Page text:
• Rob Wilson says:

    In the real world, a company brought to its knees by poor management practices is invariably bought, previous management is largely retrenched (especially executive level) and a new team with a fresh vision is installed to make it happen. Transnet-no so much. They want money and skills injection but the ‘partner’ will be hamstrung by ideological constraints that even Putin set aside when the Berlin Wall came down. Good luck with this one.

  • D'Esprit Dan says:

    There’s nothing wrong with the concept of a concession for the line. It’s being done very successfully in other countries – I’ve personally worked on concession bids in Angola, Mozambique, DR-Congo, Somalia and South Africa – and the large global operators know the risks and costs involved. They see excellent opportunities in Africa that most South Africans are absolutely blinded to through years of prejudice or ignorance and they’re prepared to sink significant resources into these for a 20 to 30 year concession.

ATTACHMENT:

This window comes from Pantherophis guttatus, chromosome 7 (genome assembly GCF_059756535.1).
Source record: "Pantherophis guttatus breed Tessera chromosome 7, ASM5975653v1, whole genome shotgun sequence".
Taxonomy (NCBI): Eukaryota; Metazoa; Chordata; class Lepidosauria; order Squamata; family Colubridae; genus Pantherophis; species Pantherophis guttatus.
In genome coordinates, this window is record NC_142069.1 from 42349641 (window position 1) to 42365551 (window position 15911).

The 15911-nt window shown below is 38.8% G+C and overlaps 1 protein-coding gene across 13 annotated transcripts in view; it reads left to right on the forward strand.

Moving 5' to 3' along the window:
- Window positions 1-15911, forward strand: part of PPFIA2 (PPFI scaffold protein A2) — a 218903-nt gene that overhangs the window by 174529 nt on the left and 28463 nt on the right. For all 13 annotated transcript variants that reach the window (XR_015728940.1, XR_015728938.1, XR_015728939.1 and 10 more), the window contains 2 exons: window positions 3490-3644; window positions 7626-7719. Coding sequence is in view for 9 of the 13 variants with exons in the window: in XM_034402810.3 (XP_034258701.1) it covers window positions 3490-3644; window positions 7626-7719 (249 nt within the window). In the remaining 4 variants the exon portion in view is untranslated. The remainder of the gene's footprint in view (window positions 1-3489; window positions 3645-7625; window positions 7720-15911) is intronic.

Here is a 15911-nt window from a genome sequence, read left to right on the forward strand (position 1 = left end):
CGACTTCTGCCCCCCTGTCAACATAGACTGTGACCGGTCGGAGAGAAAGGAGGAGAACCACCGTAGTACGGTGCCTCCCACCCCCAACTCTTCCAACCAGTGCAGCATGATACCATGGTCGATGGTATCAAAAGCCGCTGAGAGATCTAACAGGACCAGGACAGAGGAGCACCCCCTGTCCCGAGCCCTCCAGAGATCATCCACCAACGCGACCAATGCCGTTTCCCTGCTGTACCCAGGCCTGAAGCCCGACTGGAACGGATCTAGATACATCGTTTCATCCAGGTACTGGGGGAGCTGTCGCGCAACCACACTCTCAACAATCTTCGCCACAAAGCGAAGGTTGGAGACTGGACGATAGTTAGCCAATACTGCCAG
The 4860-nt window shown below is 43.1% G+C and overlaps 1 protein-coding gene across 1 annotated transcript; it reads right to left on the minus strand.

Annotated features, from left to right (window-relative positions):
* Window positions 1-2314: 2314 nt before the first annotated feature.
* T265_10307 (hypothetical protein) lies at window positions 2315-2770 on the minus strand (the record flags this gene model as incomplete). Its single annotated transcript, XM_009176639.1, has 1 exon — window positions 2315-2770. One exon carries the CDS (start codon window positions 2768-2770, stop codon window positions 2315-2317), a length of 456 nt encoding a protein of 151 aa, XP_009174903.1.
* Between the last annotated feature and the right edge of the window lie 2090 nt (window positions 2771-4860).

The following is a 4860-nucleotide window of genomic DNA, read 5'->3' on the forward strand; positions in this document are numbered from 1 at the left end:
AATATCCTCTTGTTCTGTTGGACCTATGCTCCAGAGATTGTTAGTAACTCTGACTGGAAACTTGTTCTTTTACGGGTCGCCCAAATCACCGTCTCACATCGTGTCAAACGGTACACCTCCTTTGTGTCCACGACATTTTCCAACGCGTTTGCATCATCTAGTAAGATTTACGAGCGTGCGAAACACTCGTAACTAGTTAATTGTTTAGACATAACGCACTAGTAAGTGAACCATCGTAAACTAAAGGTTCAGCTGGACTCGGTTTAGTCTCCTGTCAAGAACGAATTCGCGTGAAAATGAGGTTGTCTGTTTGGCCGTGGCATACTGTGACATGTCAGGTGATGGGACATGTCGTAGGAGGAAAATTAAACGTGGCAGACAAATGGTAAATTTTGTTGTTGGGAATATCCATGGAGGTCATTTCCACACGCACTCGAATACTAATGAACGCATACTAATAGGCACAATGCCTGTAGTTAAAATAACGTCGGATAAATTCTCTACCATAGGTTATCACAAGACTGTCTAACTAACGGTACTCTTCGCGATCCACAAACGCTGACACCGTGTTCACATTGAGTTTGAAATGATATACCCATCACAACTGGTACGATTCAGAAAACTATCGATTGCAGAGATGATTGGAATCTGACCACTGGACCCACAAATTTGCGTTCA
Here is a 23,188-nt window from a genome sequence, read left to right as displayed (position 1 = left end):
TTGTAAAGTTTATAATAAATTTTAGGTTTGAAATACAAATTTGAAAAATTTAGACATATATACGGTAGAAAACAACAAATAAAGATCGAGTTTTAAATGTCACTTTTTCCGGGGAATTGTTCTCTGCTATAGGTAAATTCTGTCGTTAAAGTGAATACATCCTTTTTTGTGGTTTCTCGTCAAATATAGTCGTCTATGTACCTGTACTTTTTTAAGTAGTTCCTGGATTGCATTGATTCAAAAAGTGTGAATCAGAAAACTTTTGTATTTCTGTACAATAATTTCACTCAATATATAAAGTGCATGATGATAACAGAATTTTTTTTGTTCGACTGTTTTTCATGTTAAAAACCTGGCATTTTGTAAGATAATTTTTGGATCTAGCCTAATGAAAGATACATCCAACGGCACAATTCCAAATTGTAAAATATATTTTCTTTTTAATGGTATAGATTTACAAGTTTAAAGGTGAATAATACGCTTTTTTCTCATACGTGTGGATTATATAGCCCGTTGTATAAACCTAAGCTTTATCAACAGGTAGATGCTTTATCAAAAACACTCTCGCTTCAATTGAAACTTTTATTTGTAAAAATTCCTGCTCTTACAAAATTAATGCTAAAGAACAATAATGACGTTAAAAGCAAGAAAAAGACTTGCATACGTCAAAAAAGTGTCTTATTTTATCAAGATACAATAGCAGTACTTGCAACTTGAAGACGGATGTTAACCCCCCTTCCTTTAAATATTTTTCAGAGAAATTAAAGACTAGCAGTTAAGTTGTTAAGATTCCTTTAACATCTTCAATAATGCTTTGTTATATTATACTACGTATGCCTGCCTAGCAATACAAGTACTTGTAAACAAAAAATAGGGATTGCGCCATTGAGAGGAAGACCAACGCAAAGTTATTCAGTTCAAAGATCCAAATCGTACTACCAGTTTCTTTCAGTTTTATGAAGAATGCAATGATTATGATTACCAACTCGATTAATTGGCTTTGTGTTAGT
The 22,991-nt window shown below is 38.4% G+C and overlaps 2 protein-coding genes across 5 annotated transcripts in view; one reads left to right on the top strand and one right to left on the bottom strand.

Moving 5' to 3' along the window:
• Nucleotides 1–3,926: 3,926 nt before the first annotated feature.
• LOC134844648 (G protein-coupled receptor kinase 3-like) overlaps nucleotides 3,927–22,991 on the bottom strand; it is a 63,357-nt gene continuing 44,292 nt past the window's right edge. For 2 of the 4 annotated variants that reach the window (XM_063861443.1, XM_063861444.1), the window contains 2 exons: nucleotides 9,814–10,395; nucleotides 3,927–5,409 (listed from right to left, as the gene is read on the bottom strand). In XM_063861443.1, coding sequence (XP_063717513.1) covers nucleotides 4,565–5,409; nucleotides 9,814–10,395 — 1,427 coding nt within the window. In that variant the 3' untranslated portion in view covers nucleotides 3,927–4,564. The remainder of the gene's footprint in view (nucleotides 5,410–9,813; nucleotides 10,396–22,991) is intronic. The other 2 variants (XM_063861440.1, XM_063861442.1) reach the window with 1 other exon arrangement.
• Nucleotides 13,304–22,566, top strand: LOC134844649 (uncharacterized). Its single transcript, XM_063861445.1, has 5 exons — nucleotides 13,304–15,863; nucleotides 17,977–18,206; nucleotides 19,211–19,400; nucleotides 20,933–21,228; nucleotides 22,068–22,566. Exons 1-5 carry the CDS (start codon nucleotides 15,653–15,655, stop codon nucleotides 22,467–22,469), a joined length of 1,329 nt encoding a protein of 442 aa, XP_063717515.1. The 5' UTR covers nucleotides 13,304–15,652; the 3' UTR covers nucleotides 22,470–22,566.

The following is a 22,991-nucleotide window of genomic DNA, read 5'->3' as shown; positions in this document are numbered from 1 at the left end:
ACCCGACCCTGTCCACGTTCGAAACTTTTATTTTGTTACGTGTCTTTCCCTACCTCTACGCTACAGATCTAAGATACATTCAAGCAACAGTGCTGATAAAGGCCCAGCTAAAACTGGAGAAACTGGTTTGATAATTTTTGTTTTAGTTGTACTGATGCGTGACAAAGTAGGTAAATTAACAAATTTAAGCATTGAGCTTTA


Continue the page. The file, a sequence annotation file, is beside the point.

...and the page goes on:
The fly in the ointment appears to be that the concessionaire is expected to pick up the bloated pay tab and have no control over who is hired and (crucially) who is fired – if you bring in a new management team, what happens to the existing one? Paid to do nothing? How many workers are superfluous to a well run, efficient logistics chain? This deal appears to fudge the issue of a proper concession with a sop to the unions and left of the ANC, that whilst they want private money and expertise, they don’t want the deployed cadres to have to forfeit their cushy jobs.